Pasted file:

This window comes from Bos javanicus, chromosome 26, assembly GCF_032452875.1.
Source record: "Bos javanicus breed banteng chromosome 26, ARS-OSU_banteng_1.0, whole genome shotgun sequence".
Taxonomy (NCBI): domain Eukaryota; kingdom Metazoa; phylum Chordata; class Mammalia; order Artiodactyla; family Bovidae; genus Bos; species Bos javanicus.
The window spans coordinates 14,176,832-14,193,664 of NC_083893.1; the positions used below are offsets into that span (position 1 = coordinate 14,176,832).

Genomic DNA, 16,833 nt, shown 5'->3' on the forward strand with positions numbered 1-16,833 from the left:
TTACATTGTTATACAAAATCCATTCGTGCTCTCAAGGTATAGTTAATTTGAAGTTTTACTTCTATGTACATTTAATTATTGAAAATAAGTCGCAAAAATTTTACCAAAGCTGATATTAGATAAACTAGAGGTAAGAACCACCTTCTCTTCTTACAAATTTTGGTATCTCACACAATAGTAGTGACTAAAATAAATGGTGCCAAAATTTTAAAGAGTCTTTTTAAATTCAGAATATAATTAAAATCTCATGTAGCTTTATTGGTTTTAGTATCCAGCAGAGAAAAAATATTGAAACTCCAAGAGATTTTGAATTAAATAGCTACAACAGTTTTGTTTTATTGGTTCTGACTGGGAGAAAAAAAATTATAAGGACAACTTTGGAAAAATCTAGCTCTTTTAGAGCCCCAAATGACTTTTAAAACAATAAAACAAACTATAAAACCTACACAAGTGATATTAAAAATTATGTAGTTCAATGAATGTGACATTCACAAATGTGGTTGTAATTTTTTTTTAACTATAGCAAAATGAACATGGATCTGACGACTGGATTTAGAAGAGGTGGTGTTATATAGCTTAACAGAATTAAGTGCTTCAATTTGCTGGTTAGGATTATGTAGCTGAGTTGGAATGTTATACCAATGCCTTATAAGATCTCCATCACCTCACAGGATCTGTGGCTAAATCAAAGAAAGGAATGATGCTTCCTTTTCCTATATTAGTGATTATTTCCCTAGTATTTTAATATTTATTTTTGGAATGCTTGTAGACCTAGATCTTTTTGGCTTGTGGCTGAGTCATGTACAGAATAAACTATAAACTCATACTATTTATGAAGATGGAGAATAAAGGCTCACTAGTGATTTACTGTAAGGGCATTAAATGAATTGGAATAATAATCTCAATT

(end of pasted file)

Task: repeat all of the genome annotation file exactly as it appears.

This window comes from Bos javanicus, chromosome 26, assembly GCF_032452875.1.
Source record: "Bos javanicus breed banteng chromosome 26, ARS-OSU_banteng_1.0, whole genome shotgun sequence".
Taxonomy (NCBI): domain Eukaryota; kingdom Metazoa; phylum Chordata; class Mammalia; order Artiodactyla; family Bovidae; genus Bos; species Bos javanicus.
The window spans coordinates 14,176,832-14,193,664 of NC_083893.1; the positions used below are offsets into that span (position 1 = coordinate 14,176,832).

Genomic DNA, 16,833 nt, shown 5'->3' on the forward strand with positions numbered 1-16,833 from the left:
TTACATTGTTATACAAAATCCATTCGTGCTCTCAAGGTATAGTTAATTTGAAGTTTTACTTCTATGTACATTTAATTATTGAAAATAAGTCGCAAAAATTTTACCAAAGCTGATATTAGATAAACTAGAGGTAAGAACCACCTTCTCTTCTTACAAATTTTGGTATCTCACACAATAGTAGTGACTAAAATAAATGGTGCCAAAATTTTAAAGAGTCTTTTTAAATTCAGAATATAATTAAAATCTCATGTAGCTTTATTGGTTTTAGTATCCAGCAGAGAAAAAATATTGAAACTCCAAGAGATTTTGAATTAAATAGCTACAACAGTTTTGTTTTATTGGTTCTGACTGGGAGAAAAAAAATTATAAGGACAACTTTGGAAAAATCTAGCTCTTTTAGAGCCCCAAATGACTTTTAAAACAATAAAACAAACTATAAAACCTACACAAGTGATATTAAAAATTATGTAGTTCAATGAATGTGACATTCACAAATGTGGTTGTAATTTTTTTTTAACTATAGCAAAATGAACATGGATCTGACGACTGGATTTAGAAGAGGTGGTGTTATATAGCTTAACAGAATTAAGTGCTTCAATTTGCTGGTTAGGATTATGTAGCTGAGTTGGAATGTTATACCAATGCCTTATAAGATCTCCATCACCTCACAGGATCTGTGGCTAAATCAAAGAAAGGAATGATGCTTCCTTTTCCTATATTAGTGATTATTTCCCTAGTATTTTAATATTTATTTTTGGAATGCTTGTAGACCTAGATCTTTTTGGCTTGTGGCTGAGTCATGTACAGAATAAACTATAAACTCATACTATTTATGAAGATGGAGAATAAAGGCTCACTAGTGATTTACTGTAAGGGCATTAAATGAATTGGAATAATAATCTCAATT